Table 3 General practitioners’ management of stress according to co-existing psychiatric diagnoses

All the above reported associations had similar directions and strengths when retested in the GP sex- and age-specific strata, except that only when the GP was a woman male patients were less likely to go on sick leave compared to female patients (RR 0.74 when female GP versus RR 0.99 when male GP).

Discussion

Summary

The study has four important findings: 1) when people in the workforce consult the GP with stress, it is often multifactorial and not only work-related. 2) sick leave, counselling, referral to psychologist, and medication are frequent management strategies often applied together. 3) stress is not managed equally in men and women. Compared to women, stress in men is less often considered work-related, more often managed with prescription of tranquilizers, and less often with sick leave, the latter only associated with female GPs. Finally, 4) very few cases of work-related stress are reported to the Occupational Safety- and Health- Administration or referred to a department of occupational medicine.

Strengths and limitations

The data were collected by the involved GP assisted by EMR and were used for voluntary personal quality development incentivising proper recording. Most GPs were experienced users of the standardised questionnaire layout probably reducing recording errors [20]. The stress identification search did not include prescription records, preventing falsely increased medication frequencies.

Diagnostic coding of mental disorders has been mandatory for Danish GPs since 2014, and to improve stress identification, the GPs were given a checklist with physical, cognitive, and behavioural symptoms of stress. However, stress has no unique diagnostic code and even though several codes were used in the search, some eligible patients are likely to be missing from the study, e.g. if coded with bodily symptoms not included in the search. Overinclusion of patients seems less likely since the GPs only confirmed the stress and included the patient in around ¼ of the cases identified by the search [11]. Furthermore, the prevalence and age- and sex-distribution of patients with stress in the study matches the large labour force surveys in the UK and Denmark [1, 11, 21, 22], indicating a representative sample for countries where free GP services is associated with high frequency of contacts due to mental problems [14].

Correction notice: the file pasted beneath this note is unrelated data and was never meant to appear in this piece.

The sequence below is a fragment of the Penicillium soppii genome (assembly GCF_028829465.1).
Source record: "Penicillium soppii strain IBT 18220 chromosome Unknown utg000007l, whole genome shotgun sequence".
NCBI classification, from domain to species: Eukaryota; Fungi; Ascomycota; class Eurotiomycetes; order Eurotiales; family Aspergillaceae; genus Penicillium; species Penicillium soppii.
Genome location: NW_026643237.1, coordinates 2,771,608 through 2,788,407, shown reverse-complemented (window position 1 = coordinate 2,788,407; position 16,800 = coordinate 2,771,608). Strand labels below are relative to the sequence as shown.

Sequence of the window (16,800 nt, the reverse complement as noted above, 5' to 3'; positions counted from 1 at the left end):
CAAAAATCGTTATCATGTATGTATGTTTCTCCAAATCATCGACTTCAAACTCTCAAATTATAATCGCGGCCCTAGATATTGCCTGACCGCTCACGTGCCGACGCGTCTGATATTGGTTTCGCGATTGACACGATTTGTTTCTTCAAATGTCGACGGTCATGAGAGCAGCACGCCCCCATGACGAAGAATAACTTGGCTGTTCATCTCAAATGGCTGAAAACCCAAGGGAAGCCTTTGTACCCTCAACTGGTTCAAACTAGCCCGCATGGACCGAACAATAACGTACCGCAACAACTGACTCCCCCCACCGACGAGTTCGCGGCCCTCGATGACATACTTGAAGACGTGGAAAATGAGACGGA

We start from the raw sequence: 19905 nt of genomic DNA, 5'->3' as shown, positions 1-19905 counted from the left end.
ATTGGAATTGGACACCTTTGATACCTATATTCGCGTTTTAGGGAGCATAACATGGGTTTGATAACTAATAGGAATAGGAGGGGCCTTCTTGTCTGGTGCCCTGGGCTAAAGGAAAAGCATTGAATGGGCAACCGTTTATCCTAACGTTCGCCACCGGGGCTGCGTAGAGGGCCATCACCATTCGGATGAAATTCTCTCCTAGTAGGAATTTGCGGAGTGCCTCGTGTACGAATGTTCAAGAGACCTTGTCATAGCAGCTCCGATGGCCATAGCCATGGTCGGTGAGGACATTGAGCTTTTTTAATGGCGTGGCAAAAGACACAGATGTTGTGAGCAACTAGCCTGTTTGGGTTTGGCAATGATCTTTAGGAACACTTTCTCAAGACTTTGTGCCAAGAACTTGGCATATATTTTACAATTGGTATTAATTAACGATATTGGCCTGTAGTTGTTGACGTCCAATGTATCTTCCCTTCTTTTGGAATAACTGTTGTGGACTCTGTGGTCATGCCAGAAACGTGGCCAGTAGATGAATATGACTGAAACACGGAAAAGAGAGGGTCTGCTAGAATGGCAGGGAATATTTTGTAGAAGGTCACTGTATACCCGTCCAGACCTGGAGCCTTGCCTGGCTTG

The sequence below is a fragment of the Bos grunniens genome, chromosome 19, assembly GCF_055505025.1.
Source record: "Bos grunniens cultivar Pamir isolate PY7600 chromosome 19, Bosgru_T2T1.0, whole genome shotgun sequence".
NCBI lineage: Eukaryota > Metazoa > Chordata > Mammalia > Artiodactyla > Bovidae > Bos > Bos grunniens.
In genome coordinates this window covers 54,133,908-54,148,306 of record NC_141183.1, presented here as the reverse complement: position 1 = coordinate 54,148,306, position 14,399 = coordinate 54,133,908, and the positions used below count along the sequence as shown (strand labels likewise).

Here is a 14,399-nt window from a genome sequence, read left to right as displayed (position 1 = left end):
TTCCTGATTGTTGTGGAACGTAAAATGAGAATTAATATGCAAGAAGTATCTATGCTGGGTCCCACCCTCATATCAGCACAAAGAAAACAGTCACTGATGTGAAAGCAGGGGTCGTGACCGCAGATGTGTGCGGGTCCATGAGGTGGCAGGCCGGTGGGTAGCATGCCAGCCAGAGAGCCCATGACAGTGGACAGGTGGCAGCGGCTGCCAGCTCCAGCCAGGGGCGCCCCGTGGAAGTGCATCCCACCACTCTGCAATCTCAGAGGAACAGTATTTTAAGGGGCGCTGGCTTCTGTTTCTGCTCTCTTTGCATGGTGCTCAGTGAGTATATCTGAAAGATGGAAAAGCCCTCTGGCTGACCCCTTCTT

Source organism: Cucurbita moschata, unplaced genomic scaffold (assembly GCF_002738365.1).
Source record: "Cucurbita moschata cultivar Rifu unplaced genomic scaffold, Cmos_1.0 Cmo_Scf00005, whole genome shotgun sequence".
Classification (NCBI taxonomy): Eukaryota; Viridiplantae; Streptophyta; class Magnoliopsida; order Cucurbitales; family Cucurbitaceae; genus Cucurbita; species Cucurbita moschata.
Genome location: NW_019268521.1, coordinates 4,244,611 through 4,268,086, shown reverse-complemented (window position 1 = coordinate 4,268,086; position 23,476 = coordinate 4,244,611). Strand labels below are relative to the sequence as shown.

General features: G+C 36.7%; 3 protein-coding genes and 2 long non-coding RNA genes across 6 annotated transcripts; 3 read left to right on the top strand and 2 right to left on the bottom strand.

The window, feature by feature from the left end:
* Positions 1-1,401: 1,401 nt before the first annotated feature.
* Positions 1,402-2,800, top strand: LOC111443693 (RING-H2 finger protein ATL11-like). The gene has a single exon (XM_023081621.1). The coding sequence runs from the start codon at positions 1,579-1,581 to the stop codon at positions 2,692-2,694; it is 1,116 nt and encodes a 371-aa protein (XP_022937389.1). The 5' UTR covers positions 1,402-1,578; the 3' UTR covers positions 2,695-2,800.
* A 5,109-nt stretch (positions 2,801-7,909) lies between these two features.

Except for the higher proportion of female GPs, the characteristics of the participants did not differ substantially from that of all GPs in the region. However, it is likely that the participating GPs were more interested in stress and may manage it somewhat differently than non-participants. Nevertheless, the associations found between stress management, patient sex, and the assessed cause of stress are likely to be generalizable.

The study included both ongoing and completed cases. Some cases unquestionably had additional management elements after the audit date. Thus, the percentage usages of the elements are underestimated. The inclusion of ongoing cases was necessary because stress cases in general practice do not have a recorded end date.

In Denmark, psychologist care is partially remunerated if the patient is referred from the GP with depression at all ages and anxiety only until the age of 38 years. This may incentivise GPs to diagnose more stressed patients with depression and explain why more patients with depression was referred to psychologist.

Comparison with existing literature

Many studies have investigated management of common mental disorders (CMD) in general practice [14], but very few studies report specifically on stress. In this study, more than half of the patients were sick listed. The GPs had no valid information about the duration of sick leave. However, other studies indicate that these periods are generally long. In the UK on average 25.8 days are lost per episode of stress-related sick leave [1], and 54% of sick leaves lasts more than 3 weeks [6].